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You Knew you had to Drink It

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You Knew you had to Drink It

You probably heard other guys talking about hot feet. That’s where the hot feet started. Well now we find out it was malnutrition. Then we didn’t know, then they didn’t know. The doctor that, we had a doctor from Burma, from one of the Asiatic countries, he was a doctor there and he claimed that he had, knew all about the tropical diseases and malnutrition and he couldn’t figure it out. It was malnutrition. Your vitamins would not go, not enough vitamins to feed your nerves and your parts of your body. The feet was one of the tender ones. And the feet got so hot you’d stand in a pail of water and sit down on a curb, like I’m sitting here and the curb is there and you have both feet in a pail of water. Within a half an hour, you’d hate to put your hands in that water, it’s so hot. Well, I don’t really remember the names now, but there were boils and scabies, and now we found it was malnutrition and beri-beri. Dysentery was a very common thing. Mind you, I was lucky, I didn’t get dysentery too bad but I know that guys who had dysentery so bad that no sense of them going to bed because they would just be sitting on the toilet all night long. They would sleep on the toilet. Well, diphtheria broke out, and the doctor at Sham Shui Po, he was trying to, Dr. Crawford, he was trying to isolate the carriers of diphtheria and the non-carriers. And then he would quarantine the carriers so the other guys wouldn’t get them, and then he found out that he didn’t have enough space to put all the diphtheria carriers in the compound. And in the mean time, the Japanese were bugging him. In fact I seen him get beat up and slapped around in front of the troops many times because he was letting too many people die. And they wouldn’t bring him any medication, any medicine to, what he asked for they wouldn’t give it to him. Same as if you had quinine, he wanted quinine for the boys when they were, when they were down with malaria, he wanted quinine to treat them. He’d ask for, say, a hundred tablets, he’d get three. Now what he would do, he would take them, the few tablets that he would get, he would dissolve them in water and give you a little sip of water. And that would be your quinine treatment. You’d get the carrot tops, potatoes, you’d get the potato tops, and the cooks that we had in the kitchen cooking rice and the cooks tried to do their darnedest. They would cook those things and you would drink it, and the only reason you would drink it, because you knew you had to drink it. That’s the only vitamin C that you ever will get there in that prison camp, because they wouldn’t give you any vegetables that had vitamin C in it other than the green stuff.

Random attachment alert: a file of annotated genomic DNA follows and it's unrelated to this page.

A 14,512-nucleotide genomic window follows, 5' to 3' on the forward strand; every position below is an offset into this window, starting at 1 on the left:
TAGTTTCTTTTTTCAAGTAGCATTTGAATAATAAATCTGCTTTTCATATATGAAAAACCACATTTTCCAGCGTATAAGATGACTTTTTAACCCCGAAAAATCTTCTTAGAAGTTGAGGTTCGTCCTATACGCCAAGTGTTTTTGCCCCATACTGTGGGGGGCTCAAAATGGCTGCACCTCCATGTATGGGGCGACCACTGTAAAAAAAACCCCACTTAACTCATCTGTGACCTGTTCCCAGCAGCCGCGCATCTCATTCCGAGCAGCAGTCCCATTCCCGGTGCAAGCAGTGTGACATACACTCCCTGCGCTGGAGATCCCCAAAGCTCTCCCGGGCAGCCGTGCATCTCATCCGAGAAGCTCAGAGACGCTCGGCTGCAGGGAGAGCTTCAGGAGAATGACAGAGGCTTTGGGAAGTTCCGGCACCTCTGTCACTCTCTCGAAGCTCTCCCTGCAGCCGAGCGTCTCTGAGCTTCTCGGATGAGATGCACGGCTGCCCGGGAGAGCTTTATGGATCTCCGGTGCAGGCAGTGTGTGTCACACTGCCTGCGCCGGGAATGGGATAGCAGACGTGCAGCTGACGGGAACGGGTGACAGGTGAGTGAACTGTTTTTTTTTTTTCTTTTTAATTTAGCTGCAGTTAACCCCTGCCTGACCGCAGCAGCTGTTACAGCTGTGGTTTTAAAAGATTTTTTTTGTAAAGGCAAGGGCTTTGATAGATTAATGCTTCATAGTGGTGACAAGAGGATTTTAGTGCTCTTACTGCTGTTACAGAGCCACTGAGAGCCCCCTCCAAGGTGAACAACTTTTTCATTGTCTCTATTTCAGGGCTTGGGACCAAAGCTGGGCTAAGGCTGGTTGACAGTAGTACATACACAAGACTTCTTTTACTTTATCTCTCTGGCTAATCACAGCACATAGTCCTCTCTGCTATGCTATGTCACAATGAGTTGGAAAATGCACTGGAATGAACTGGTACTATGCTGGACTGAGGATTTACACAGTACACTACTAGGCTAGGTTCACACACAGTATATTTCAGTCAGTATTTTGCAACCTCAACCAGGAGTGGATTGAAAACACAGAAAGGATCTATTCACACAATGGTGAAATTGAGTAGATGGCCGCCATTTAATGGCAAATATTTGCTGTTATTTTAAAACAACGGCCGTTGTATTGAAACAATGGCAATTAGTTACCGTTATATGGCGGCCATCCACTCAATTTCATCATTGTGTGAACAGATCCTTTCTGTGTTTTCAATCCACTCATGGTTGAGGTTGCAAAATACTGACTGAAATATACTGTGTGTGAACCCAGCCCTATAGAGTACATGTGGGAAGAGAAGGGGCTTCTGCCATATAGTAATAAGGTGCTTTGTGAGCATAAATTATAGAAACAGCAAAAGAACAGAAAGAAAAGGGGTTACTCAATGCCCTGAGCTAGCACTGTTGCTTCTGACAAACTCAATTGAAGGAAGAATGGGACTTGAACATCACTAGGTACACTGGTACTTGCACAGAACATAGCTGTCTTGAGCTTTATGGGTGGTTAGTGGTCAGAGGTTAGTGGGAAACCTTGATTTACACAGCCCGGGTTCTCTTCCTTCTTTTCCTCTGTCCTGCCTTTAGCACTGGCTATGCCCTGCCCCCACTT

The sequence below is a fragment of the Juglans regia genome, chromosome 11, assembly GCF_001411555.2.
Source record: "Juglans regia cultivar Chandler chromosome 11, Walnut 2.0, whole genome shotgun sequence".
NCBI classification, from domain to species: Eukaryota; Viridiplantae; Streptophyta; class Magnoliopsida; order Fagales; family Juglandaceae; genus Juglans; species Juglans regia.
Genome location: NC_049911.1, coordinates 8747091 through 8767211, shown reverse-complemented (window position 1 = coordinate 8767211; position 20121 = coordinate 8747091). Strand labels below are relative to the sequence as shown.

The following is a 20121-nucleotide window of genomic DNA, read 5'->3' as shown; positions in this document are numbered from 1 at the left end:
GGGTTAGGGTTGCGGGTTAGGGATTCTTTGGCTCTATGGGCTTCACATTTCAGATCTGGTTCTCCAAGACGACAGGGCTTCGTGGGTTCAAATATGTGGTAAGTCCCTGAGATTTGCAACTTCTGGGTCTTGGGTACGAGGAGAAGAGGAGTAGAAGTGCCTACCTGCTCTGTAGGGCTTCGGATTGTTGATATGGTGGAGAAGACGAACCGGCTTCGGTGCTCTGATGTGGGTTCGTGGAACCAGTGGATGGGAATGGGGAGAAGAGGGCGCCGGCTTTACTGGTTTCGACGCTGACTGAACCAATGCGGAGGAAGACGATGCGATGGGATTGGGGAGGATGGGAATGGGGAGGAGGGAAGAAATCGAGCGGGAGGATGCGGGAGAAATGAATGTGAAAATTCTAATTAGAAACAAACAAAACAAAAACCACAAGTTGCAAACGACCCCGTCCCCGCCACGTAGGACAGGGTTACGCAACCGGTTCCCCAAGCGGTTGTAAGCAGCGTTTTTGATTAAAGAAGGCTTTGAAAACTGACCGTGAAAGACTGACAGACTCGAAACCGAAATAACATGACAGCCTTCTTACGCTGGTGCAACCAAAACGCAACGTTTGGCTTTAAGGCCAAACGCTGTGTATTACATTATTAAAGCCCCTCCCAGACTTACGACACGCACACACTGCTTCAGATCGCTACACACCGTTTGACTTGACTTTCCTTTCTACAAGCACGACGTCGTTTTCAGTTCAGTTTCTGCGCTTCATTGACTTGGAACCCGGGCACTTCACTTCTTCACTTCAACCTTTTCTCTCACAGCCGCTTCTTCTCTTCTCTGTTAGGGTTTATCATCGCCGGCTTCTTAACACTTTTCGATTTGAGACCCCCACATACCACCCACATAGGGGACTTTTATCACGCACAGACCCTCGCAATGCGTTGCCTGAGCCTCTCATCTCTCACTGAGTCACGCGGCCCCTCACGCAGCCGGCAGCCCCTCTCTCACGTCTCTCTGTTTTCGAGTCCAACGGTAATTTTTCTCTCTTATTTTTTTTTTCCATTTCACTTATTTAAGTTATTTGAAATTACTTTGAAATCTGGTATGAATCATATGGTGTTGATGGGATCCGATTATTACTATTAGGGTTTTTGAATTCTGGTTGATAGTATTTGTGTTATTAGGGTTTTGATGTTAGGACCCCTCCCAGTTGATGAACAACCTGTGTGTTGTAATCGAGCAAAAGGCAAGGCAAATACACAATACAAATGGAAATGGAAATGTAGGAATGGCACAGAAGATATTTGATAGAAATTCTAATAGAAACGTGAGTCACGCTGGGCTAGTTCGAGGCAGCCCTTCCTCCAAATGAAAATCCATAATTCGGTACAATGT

Mr. Friesen describes various diseases in the camp and the attempts to curb them with meagre medication and rations.

Isaac ‘Ike’ Friesen

Isaac ‘Ike’ Friesen was born on a farm in the Russian Ukraine on October 19, 1920. His father died while Ike was an infant, leaving his mother to run the farm. At the onset of the Bolshevik Revolution, Mrs. Friesen sold the family farm and emigrated to Winkler, Manitoba, later moving to and buying a house in nearby Pomcooley. Mr. Friesen attended the four room school across the street, completing grade eight before becoming a farm laborer to help support his mother. He eventually tried working on a sugarbeet farm in Carmen, Manitoba, but quickly decided joining the armed forces was a better option. He tried to join the Royal Canadian Navy, but was deferred to the Army. He took basic training as a member of the Eighteenth Manitoba Reconnaissance Regiment at Shilo. He was designated as “D” - unfit for overseas service, until being recruited by the badly depleted Winnipeg Grenadiers where his status suddenly became “A1.” Once the conflict in Hong Kong ended with the Allied surrender, Mr. Friesen worked as a laborer at Kai Tek airport. He was eventually shipped to the camp in Niigata, Japan, where he labored as a stevedore. After being liberated and returning to Canada, Mr. Friesen, as the result of a chance meeting while hitchhiking, was offered and accepted employment with what is now Shell Oil.

Meta Data
Veterans Affairs Canada
Person Interviewed:
Isaac ‘Ike’ Friesen
War, Conflict or Mission:
Second World War
Hong Kong
Hong Kong
Winnipeg Grenadiers
Truck Driver

Copyright / Permission to Reproduce

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